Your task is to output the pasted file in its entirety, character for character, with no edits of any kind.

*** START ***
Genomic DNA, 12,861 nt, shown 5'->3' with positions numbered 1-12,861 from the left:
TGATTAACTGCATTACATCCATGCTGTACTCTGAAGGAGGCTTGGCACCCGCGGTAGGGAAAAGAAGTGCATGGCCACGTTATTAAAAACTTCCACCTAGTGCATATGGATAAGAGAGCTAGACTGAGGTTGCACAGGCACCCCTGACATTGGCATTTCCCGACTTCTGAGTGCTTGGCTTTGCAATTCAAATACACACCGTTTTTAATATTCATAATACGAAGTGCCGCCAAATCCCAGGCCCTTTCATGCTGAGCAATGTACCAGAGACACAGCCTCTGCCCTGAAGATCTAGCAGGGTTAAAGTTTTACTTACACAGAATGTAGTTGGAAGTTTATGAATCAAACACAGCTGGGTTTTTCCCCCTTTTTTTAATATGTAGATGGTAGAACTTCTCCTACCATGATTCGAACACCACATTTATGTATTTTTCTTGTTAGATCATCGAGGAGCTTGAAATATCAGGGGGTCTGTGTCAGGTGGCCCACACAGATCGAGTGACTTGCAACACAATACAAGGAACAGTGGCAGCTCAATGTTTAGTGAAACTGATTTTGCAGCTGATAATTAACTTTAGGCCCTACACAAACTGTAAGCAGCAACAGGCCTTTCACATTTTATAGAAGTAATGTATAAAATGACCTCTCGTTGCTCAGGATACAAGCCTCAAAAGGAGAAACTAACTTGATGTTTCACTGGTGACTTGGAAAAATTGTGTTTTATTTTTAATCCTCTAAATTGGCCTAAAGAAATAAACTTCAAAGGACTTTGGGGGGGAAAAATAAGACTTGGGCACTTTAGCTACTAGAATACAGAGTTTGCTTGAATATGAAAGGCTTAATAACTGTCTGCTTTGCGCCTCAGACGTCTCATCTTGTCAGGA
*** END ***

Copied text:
Genomic DNA, 12,861 nt, shown 5'->3' with positions numbered 1-12,861 from the left:
TGATTAACTGCATTACATCCATGCTGTACTCTGAAGGAGGCTTGGCACCCGCGGTAGGGAAAAGAAGTGCATGGCCACGTTATTAAAAACTTCCACCTAGTGCATATGGATAAGAGAGCTAGACTGAGGTTGCACAGGCACCCCTGACATTGGCATTTCCCGACTTCTGAGTGCTTGGCTTTGCAATTCAAATACACACCGTTTTTAATATTCATAATACGAAGTGCCGCCAAATCCCAGGCCCTTTCATGCTGAGCAATGTACCAGAGACACAGCCTCTGCCCTGAAGATCTAGCAGGGTTAAAGTTTTACTTACACAGAATGTAGTTGGAAGTTTATGAATCAAACACAGCTGGGTTTTTCCCCCTTTTTTTAATATGTAGATGGTAGAACTTCTCCTACCATGATTCGAACACCACATTTATGTATTTTTCTTGTTAGATCATCGAGGAGCTTGAAATATCAGGGGGTCTGTGTCAGGTGGCCCACACAGATCGAGTGACTTGCAACACAATACAAGGAACAGTGGCAGCTCAATGTTTAGTGAAACTGATTTTGCAGCTGATAATTAACTTTAGGCCCTACACAAACTGTAAGCAGCAACAGGCCTTTCACATTTTATAGAAGTAATGTATAAAATGACCTCTCGTTGCTCAGGATACAAGCCTCAAAAGGAGAAACTAACTTGATGTTTCACTGGTGACTTGGAAAAATTGTGTTTTATTTTTAATCCTCTAAATTGGCCTAAAGAAATAAACTTCAAAGGACTTTGGGGGGGAAAAATAAGACTTGGGCACTTTAGCTACTAGAATACAGAGTTTGCTTGAATATGAAAGGCTTAATAACTGTCTGCTTTGCGCCTCAGACGTCTCATCTTGTCAGGA